Schools around the world are already tough enough places to teach at and attend, but imagine a British private school where classroom doors are locked from the outside during lesson time, girls are treated as nameless second-class citizens who endure abuse and live in fear, and boys are encouraged to run roughshod over females. That is only some of what is in store in the award-winning short chiller The Substitute.
Madeleine Sims-Fewer stars as Miss Byrd, a recently graduated young teacher who is seeking her first job. As she enters a schoolyard for an interview that she arranged herself, she doesn’t see that behind her, a group of boys commit an act of violence on a girl. The school’s headmaster (David Bamber) hires her despite her inexperience and because the school seeks “a certain type” for their positions and he believes that she fits that bill.
As Miss Byrd teaches her first class, she soon notices that something is amiss with the girl students. The boys dominate the class while the girls remain silent and sullen, even frightened. The problems – along with the tension and mysteries of the film – only escalate from there. Miss Byrd tries to maintain order and a sense of authority over the class but the boys’ challenges to her, a red light and buzzer that frighten the girls even more, and a mysterious door cause her to go from puzzled to frustrated to frightened – and beyond.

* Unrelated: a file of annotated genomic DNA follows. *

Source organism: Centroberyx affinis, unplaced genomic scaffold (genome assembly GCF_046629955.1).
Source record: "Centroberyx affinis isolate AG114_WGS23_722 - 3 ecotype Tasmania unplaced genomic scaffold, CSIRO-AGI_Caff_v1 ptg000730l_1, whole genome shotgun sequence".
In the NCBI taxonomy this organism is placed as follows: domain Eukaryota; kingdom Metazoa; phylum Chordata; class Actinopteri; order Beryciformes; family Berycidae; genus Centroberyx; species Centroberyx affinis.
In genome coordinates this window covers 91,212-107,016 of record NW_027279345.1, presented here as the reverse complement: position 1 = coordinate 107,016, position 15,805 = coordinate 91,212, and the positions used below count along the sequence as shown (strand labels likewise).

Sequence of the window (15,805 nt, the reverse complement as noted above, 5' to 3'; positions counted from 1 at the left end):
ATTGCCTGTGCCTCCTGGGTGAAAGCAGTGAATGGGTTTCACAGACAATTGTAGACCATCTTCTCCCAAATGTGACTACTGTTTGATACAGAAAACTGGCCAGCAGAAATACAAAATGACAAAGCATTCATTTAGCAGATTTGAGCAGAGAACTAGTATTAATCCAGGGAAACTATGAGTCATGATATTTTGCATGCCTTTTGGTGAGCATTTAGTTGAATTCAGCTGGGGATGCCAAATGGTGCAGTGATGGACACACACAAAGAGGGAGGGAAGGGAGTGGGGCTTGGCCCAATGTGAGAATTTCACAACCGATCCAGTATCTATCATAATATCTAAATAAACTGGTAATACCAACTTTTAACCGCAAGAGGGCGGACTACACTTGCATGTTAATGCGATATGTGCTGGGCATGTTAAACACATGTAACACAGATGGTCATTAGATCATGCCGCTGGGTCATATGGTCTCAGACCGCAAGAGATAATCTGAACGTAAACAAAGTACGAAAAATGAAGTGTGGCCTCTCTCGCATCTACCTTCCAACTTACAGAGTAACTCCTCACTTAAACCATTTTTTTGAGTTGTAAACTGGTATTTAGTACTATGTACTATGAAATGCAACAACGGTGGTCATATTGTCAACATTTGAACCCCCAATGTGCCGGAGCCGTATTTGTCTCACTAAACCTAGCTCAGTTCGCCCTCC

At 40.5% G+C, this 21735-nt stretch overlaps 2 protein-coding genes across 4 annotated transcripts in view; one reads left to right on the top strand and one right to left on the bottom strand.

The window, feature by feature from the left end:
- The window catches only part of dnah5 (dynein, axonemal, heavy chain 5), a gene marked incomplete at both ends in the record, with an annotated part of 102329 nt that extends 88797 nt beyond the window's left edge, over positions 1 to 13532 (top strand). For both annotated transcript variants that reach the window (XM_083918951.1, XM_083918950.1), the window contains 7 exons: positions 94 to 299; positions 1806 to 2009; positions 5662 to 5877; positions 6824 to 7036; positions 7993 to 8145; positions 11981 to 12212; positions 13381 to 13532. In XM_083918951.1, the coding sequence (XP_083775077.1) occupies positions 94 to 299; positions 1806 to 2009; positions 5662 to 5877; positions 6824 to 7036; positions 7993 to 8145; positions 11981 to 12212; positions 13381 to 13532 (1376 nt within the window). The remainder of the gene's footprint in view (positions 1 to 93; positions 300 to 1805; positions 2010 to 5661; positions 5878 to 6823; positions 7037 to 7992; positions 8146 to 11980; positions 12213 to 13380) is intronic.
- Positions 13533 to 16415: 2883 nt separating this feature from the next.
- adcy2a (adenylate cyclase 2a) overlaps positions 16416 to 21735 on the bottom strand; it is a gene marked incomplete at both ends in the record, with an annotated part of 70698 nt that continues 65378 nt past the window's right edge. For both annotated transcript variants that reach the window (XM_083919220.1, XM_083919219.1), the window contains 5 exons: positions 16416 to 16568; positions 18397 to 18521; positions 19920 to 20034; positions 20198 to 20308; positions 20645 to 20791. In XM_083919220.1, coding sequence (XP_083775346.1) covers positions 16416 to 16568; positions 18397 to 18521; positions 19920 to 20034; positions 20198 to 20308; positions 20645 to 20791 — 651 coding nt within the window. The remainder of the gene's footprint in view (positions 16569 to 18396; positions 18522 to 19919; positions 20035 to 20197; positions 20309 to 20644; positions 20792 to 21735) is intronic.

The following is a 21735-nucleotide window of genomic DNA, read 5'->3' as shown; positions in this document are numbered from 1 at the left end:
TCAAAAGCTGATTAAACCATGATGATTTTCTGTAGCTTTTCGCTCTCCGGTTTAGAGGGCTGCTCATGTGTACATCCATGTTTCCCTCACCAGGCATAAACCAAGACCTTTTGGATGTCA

Madeleine Sims-Fewer wrote the suspenseful screenplay in addition to starring. She and director/editor Nathan Hughes-Berry, her collaborator at Booruffle Films (http://www.booruffle.com/the-substitute/4584295746), have crafted an enigmatic thriller that reveals more and more myseries as its story unfolds. The duo tells their alarming tale using the traditional, time-tested method of leaving some things to the imagination, and their approach is most effective here. A sense of apprehension runs tautly throughout, with Hughes-Berry framing the proceedings in stark classrooms, down long corridors that seem to hide menace behind their walls, and with frequent close-ups of the characters’ faces, with cinematographer Charlie Goodger capturing the events admirably. Alex Harwood’s score is used sparingly but to great effect.
Madeline Sims-Fewer is marvelous as a young woman faced with sinister occurrences and a difficult choice to make. Ben Kerfoot is solid as Patrick, the ringleader of the boys. Kerfoot embodies this character with a sense of peril bubbling beneath the surface but an outwardly soft-spoken matter-of-factness. Haruke Abe as Seven, one of the terrified girls, gives a notable turn, as well, along with Anna Hogarth as Five, another frightened classmate. David Bamber is terrific as the headmaster and his interview scene with Sims-Fewer warrants repeated viewings for several reasons.
The Substitute works as a riveting horror thriller that disturbs as its puzzles unfold, and it also offers sharp insight on modern sexual politics. Madeleine Sims-Fewer and Nathan Hughes-Berry are a talented team and this disquieting short film holds many rewards for viewers.
The Substitute: (4 / 5)